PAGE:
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Blacklisting Huawei takes the trade war to a dangerous new level
Published on: 2019-05-22
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062Resolving the trade war between the United States and China just got harder. Much harder.
 

Negotiations between Washington and Beijing were already on rocky ground following new rounds of tit-for-tat tariffs. Then, on Wednesday, the United States dramatically escalated its fight against Huawei, the world's largest telecoms equipment maker and one of China's national champions.
 

That could scuttle an agreement entirely.

060An 'openly hostile act'

The US government has long argued that Huawei equipment poses a national security threat, and could be used by Beijing for spying. It's lobbying allies to exclude Huawei from next-generation 5G wireless networks. And earlier this year, the Trump administration filed criminal charges against Huawei, claiming that the company stole trade secrets from T-Mobile (TMUS) and violated US sanctions on Iran.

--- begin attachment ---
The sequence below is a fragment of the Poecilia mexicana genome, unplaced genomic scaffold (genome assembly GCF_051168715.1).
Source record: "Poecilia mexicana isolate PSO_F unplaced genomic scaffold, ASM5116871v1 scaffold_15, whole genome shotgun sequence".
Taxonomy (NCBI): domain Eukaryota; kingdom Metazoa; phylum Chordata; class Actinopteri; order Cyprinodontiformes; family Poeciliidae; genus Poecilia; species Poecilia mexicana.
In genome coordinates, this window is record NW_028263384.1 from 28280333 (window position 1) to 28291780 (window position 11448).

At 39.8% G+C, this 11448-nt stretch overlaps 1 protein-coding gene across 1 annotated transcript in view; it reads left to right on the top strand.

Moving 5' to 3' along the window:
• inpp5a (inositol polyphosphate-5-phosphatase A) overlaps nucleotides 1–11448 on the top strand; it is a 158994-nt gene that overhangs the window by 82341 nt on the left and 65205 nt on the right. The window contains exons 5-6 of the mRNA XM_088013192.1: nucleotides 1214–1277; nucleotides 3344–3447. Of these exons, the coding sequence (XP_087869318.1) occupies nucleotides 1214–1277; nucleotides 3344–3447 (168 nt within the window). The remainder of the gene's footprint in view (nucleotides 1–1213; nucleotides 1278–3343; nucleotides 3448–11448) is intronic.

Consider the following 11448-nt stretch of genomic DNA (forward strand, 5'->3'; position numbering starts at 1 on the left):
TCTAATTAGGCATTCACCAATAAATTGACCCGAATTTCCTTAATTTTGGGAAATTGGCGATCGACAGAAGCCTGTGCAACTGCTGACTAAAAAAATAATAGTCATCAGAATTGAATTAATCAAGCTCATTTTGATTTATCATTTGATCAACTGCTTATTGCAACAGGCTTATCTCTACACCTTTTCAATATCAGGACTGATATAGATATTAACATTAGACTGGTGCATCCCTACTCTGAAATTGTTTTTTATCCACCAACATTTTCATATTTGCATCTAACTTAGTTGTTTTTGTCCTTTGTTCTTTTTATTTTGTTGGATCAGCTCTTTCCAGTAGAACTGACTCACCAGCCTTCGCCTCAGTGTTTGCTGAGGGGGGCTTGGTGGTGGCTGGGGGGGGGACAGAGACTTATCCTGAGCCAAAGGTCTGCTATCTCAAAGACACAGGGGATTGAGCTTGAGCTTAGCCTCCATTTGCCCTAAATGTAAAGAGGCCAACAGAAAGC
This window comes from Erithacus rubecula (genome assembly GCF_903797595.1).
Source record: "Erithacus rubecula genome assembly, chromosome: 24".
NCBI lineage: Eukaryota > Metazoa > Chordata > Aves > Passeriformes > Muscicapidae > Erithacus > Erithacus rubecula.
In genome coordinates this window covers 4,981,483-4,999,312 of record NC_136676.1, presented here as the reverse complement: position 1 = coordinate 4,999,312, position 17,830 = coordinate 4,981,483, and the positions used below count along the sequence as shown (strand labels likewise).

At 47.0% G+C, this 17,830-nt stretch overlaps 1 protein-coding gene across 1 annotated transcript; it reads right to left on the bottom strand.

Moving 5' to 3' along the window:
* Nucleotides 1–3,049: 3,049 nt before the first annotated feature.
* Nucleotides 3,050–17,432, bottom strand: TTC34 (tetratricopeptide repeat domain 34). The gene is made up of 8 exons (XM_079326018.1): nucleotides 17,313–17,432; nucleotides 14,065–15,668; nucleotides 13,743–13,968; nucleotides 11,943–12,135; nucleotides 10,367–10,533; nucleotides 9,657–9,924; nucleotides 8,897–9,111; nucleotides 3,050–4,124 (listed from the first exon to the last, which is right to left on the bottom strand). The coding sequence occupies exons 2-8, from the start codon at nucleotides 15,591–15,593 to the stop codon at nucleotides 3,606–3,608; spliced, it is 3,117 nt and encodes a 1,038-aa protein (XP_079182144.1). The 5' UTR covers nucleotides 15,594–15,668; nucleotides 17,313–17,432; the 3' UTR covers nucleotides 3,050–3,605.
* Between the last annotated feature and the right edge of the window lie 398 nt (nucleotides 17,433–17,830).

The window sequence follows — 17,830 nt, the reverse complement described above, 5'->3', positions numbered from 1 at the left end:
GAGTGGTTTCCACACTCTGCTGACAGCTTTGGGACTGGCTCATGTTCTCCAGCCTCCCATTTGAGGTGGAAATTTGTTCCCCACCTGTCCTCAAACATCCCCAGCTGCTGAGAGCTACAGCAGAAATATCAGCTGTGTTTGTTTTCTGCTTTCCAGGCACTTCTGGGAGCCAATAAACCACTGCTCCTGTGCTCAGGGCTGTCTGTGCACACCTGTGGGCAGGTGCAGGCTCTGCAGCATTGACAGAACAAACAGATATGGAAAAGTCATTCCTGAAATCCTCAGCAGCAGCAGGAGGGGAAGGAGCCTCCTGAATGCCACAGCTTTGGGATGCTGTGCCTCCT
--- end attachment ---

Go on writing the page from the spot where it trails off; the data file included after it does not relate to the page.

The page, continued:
The barrage reached a new level of intensity on Wednesday.

063In this file photo taken on April 4, 2019, U.S. President Donald Trump (R) speaks during a trade meeting with China's Vice Premier Liu He in the Oval Office at the White House in Washington. Locked in a trade dispute for more than a year, officials from the world's two biggest economies returned to the bargaining table.

President Donald Trump signed an executive order barring US companies from using telecoms gear from sources the administration deems a national security threat. That action is seen as targeting China and Huawei, a leader in 5G technology and a global business with revenue of more than $100 billion.
 

The Trump administration also added Huawei to the so-called Entity List of companies it says undermine American interests. That means US companies may need a license to continue supplying Huawei with crucial components.

061Huawei's Cyber Security Lab at its factory campus in Guangdong province.

The details of the designation and exactly what it means for Huawei still need clarification. But the action serves as a threatening reminder: The United States could sever vital supply lines.
 

Doing so would kneecap the tech giant, which relies on US companies such as Qualcomm (QCOM), Micron (MICR) and Intel (INTC) for crucial parts. Without them, both the company and its network of customers in 170 countries would be at risk, according to analysts.

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